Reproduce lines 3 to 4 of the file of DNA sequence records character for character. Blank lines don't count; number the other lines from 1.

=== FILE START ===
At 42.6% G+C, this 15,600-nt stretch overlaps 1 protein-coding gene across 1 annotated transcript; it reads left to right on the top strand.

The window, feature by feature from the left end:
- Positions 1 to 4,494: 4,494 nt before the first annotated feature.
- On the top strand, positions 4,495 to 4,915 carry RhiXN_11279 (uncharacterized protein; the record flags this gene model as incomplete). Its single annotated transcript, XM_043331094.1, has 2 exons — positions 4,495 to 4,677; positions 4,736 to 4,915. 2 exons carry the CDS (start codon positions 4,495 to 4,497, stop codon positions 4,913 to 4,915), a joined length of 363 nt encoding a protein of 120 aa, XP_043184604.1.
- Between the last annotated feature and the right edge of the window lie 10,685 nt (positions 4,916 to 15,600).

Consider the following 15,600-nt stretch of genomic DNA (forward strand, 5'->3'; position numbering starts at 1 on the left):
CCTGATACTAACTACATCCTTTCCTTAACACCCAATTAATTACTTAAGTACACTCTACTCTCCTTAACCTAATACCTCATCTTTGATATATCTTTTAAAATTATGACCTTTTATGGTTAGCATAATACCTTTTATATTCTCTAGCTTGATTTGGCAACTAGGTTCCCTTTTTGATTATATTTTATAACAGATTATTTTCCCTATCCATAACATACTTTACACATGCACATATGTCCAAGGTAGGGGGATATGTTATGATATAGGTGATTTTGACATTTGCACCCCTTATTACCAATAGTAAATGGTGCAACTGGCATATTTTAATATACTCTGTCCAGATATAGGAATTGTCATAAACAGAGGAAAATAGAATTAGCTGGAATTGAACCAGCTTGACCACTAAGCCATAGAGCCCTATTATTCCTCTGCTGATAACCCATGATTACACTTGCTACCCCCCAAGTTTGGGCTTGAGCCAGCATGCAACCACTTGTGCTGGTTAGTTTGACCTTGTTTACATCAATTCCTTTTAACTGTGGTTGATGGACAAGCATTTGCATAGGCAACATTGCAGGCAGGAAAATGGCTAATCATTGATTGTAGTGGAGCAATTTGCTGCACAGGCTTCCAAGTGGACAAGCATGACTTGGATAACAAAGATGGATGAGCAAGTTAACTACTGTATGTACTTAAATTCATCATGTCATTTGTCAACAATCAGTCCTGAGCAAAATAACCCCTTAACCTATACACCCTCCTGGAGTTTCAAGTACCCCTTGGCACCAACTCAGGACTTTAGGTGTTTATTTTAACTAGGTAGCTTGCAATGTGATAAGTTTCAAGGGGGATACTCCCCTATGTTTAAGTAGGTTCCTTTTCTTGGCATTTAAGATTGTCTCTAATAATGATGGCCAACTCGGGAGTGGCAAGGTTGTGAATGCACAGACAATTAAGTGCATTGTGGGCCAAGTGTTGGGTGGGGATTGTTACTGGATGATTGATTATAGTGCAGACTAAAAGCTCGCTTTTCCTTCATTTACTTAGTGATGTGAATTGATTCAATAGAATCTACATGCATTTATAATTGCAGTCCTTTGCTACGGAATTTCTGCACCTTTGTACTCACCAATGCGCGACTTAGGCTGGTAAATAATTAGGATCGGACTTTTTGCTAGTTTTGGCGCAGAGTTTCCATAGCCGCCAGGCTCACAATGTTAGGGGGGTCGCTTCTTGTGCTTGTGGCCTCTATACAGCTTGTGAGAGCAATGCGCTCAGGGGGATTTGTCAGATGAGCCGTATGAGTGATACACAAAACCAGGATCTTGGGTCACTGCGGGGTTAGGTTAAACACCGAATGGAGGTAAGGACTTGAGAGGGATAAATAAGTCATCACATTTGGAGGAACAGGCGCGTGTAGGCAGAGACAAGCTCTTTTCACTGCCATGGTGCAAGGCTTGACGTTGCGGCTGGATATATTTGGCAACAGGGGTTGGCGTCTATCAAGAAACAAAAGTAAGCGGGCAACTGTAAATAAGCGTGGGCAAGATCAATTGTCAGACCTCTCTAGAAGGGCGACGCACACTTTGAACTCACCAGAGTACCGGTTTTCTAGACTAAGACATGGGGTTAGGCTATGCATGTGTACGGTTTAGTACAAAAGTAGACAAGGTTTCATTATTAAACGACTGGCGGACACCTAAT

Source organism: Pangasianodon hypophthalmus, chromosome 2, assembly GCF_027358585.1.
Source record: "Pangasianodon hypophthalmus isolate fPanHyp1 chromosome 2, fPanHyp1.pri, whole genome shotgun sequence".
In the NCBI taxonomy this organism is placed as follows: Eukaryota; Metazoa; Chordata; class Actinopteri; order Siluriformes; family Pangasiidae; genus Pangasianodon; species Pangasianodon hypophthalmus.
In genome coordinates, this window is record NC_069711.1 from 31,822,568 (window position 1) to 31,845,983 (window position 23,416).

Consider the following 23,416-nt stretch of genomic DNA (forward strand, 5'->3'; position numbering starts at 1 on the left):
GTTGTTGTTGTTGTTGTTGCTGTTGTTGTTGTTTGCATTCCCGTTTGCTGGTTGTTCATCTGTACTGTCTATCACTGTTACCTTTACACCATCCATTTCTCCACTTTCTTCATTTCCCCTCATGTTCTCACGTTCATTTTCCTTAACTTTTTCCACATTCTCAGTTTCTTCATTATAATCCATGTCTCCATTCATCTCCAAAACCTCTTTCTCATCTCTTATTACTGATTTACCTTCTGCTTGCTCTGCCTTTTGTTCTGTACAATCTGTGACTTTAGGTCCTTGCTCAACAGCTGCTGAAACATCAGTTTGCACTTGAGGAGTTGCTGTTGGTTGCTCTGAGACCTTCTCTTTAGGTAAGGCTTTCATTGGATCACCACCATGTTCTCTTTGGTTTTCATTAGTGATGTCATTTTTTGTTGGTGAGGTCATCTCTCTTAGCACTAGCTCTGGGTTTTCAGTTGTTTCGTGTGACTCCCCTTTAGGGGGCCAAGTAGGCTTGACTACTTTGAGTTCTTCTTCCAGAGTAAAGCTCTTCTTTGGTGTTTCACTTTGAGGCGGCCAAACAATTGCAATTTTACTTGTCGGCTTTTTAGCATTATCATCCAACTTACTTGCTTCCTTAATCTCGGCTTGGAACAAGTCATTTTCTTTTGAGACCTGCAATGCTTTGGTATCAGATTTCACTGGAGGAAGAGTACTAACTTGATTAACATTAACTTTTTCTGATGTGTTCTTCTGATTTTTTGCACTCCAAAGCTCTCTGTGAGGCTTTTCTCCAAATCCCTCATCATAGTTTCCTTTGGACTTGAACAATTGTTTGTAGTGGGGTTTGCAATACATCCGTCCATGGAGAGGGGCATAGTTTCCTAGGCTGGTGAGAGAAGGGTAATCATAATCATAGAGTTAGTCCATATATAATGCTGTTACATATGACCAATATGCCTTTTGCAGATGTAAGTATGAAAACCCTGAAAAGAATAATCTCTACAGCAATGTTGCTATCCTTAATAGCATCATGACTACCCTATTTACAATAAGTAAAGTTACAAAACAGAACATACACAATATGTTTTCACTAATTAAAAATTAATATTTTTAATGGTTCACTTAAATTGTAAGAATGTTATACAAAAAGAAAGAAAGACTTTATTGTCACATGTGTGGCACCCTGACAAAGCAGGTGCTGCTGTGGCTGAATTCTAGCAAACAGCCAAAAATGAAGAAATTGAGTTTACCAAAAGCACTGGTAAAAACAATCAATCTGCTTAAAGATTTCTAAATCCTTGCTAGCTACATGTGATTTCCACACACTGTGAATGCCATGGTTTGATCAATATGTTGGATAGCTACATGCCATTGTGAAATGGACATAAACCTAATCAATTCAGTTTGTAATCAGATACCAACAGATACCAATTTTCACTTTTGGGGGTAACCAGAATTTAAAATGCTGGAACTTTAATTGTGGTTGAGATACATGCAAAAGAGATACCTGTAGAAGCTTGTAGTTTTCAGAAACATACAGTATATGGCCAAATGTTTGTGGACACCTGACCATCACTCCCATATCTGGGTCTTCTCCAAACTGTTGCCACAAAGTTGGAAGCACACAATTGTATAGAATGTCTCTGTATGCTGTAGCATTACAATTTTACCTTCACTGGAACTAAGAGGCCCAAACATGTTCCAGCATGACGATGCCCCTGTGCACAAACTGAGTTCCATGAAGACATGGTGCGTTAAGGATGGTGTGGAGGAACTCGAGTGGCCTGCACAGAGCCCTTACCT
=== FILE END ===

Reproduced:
- Positions 1 to 4,494: 4,494 nt before the first annotated feature.
- On the top strand, positions 4,495 to 4,915 carry RhiXN_11279 (uncharacterized protein; the record flags this gene model as incomplete). Its single annotated transcript, XM_043331094.1, has 2 exons — positions 4,495 to 4,677; positions 4,736 to 4,915. 2 exons carry the CDS (start codon positions 4,495 to 4,497, stop codon positions 4,913 to 4,915), a joined length of 363 nt encoding a protein of 120 aa, XP_043184604.1.